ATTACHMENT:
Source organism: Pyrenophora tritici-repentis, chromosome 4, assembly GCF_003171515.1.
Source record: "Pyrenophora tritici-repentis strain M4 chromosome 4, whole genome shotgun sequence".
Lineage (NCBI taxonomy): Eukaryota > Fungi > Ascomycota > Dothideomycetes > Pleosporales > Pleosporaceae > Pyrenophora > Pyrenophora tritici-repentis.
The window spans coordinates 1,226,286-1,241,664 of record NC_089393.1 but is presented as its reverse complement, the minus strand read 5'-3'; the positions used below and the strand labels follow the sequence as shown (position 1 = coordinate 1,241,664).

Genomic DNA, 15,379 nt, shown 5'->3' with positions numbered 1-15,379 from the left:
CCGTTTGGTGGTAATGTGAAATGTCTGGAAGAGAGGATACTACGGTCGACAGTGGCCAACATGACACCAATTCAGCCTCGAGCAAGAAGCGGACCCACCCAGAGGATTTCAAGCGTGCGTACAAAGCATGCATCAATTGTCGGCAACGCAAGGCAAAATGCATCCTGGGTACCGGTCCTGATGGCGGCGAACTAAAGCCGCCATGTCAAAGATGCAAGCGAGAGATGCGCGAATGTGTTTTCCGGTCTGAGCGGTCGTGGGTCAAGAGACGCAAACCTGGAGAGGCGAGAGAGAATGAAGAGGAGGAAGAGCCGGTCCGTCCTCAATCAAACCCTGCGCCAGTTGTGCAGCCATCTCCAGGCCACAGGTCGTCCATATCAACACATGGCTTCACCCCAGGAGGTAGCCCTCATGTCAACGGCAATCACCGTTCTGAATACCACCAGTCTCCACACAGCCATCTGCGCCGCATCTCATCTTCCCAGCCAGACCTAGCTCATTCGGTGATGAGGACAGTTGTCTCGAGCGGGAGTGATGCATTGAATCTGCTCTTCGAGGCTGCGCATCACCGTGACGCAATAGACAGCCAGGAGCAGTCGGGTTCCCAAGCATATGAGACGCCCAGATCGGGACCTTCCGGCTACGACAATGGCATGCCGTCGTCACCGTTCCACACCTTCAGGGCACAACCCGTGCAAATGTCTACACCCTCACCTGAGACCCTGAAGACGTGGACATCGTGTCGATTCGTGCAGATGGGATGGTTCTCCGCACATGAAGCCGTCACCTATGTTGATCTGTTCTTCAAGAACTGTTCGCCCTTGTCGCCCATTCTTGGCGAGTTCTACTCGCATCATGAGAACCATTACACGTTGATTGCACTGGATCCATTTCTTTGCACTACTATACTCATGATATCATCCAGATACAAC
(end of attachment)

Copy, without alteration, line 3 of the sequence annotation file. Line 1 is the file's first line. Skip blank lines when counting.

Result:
Lineage (NCBI taxonomy): Eukaryota > Fungi > Ascomycota > Dothideomycetes > Pleosporales > Pleosporaceae > Pyrenophora > Pyrenophora tritici-repentis.